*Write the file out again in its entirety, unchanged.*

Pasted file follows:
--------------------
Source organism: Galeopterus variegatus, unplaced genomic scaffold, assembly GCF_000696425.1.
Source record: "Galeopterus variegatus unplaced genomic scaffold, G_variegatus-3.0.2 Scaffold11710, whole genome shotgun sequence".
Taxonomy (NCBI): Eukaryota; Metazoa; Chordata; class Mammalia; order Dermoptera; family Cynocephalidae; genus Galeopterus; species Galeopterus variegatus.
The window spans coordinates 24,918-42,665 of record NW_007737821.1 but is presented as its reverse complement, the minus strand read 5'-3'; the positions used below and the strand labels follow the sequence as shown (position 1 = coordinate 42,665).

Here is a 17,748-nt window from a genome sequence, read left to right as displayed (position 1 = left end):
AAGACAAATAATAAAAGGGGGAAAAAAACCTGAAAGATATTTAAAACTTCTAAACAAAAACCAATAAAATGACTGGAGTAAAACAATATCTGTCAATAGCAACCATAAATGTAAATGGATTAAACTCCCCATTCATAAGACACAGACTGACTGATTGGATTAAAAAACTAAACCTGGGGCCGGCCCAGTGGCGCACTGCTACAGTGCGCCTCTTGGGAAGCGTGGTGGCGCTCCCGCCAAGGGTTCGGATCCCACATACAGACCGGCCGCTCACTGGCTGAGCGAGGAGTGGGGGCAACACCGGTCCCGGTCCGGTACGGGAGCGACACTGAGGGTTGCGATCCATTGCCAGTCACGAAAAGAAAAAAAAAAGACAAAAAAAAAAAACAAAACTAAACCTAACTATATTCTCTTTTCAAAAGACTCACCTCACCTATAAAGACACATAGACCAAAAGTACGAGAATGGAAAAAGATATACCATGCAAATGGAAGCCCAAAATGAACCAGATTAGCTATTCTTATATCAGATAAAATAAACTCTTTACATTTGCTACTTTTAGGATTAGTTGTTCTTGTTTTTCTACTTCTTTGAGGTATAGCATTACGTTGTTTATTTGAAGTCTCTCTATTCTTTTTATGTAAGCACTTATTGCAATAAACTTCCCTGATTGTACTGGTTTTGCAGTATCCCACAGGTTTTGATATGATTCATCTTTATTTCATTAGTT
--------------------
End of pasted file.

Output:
Source organism: Galeopterus variegatus, unplaced genomic scaffold, assembly GCF_000696425.1.
Source record: "Galeopterus variegatus unplaced genomic scaffold, G_variegatus-3.0.2 Scaffold11710, whole genome shotgun sequence".
Taxonomy (NCBI): Eukaryota; Metazoa; Chordata; class Mammalia; order Dermoptera; family Cynocephalidae; genus Galeopterus; species Galeopterus variegatus.
The window spans coordinates 24,918-42,665 of record NW_007737821.1 but is presented as its reverse complement, the minus strand read 5'-3'; the positions used below and the strand labels follow the sequence as shown (position 1 = coordinate 42,665).

Here is a 17,748-nt window from a genome sequence, read left to right as displayed (position 1 = left end):
AAGACAAATAATAAAAGGGGGAAAAAAACCTGAAAGATATTTAAAACTTCTAAACAAAAACCAATAAAATGACTGGAGTAAAACAATATCTGTCAATAGCAACCATAAATGTAAATGGATTAAACTCCCCATTCATAAGACACAGACTGACTGATTGGATTAAAAAACTAAACCTGGGGCCGGCCCAGTGGCGCACTGCTACAGTGCGCCTCTTGGGAAGCGTGGTGGCGCTCCCGCCAAGGGTTCGGATCCCACATACAGACCGGCCGCTCACTGGCTGAGCGAGGAGTGGGGGCAACACCGGTCCCGGTCCGGTACGGGAGCGACACTGAGGGTTGCGATCCATTGCCAGTCACGAAAAGAAAAAAAAAAGACAAAAAAAAAAAACAAAACTAAACCTAACTATATTCTCTTTTCAAAAGACTCACCTCACCTATAAAGACACATAGACCAAAAGTACGAGAATGGAAAAAGATATACCATGCAAATGGAAGCCCAAAATGAACCAGATTAGCTATTCTTATATCAGATAAAATAAACTCTTTACATTTGCTACTTTTAGGATTAGTTGTTCTTGTTTTTCTACTTCTTTGAGGTATAGCATTACGTTGTTTATTTGAAGTCTCTCTATTCTTTTTATGTAAGCACTTATTGCAATAAACTTCCCTGATTGTACTGGTTTTGCAGTATCCCACAGGTTTTGATATGATTCATCTTTATTTCATTAGTT